On the House floor, U.S. Rep. Chris Smith (R., N.J.), one of Congress' most outspoken abortion foes, called President Obama "the abortion president" as he spoke Tuesday about the anniversary.
Smith said future generations "will wonder how and why a Nobel Peace Prize-winning president could also simultaneously have been the abortion president." He said insurance provided under Obama's health care law would help cover many more abortions.
Many abortion-rights groups observed a quieter anniversary - a possible reflection of the reality that it's far rarer for lawmakers to expand access to abortion. The National Organization for Women planned a candlelight vigil at the Supreme Court to commemorate the 1973 decision, which created a constitutional right to abortions in some circumstances and prevented states from banning the practice.
The ruling "should be honored," said Rep. Emily Perry, a Kansas Democrat. "I wish the amount of energy put into narrowing Roe v. Wade would be put into school funding or our budget."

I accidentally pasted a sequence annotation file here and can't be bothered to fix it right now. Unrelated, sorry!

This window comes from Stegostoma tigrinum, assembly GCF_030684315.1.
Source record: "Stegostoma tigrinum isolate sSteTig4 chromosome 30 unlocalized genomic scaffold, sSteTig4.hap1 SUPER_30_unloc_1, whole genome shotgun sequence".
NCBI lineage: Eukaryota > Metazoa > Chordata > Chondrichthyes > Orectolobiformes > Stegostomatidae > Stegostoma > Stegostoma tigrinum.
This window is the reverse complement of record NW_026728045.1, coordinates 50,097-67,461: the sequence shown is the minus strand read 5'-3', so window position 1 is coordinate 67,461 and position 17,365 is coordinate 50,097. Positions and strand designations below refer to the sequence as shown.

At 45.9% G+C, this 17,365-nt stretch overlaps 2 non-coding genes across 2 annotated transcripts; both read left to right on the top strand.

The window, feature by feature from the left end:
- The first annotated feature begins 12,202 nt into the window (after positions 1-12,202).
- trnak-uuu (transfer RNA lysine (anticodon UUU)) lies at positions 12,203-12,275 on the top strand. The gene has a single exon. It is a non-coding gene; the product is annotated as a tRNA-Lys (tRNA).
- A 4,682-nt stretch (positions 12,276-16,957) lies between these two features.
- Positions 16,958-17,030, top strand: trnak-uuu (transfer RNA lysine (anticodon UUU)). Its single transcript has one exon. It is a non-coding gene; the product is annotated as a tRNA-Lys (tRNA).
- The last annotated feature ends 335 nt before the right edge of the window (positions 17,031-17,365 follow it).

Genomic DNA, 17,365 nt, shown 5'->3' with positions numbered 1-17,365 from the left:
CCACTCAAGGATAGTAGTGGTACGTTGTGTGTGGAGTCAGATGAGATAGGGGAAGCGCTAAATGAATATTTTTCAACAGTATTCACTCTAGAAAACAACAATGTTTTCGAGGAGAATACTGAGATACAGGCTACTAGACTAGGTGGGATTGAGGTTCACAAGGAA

In the four decades since Roe v. Wade, a series of court decisions have narrowed its scope. With each decision, lawmakers in multiple states have followed up by making abortions more difficult to obtain or imposing restrictions on providers.
According to the New York-based Guttmacher Institute, a reproductive-rights think tank, 135 laws aimed in some way at restricting access to abortion were enacted in 2011 and 2012 in 30 states - most of them with Republican-controlled legislatures. More such measures already have been proposed this year in several states.
"A lot of these antichoice politicians don't run on the issue," Nancy Keenan, president of NARAL Pro Choice America, said in an interview Tuesday with the Associated Press. "They run on jobs, or they run on the economy. And then they show up in these state legislatures, and they begin to advance very antichoice legislation."
Inquirer staff writer Jonathan Tamari contributed to this article.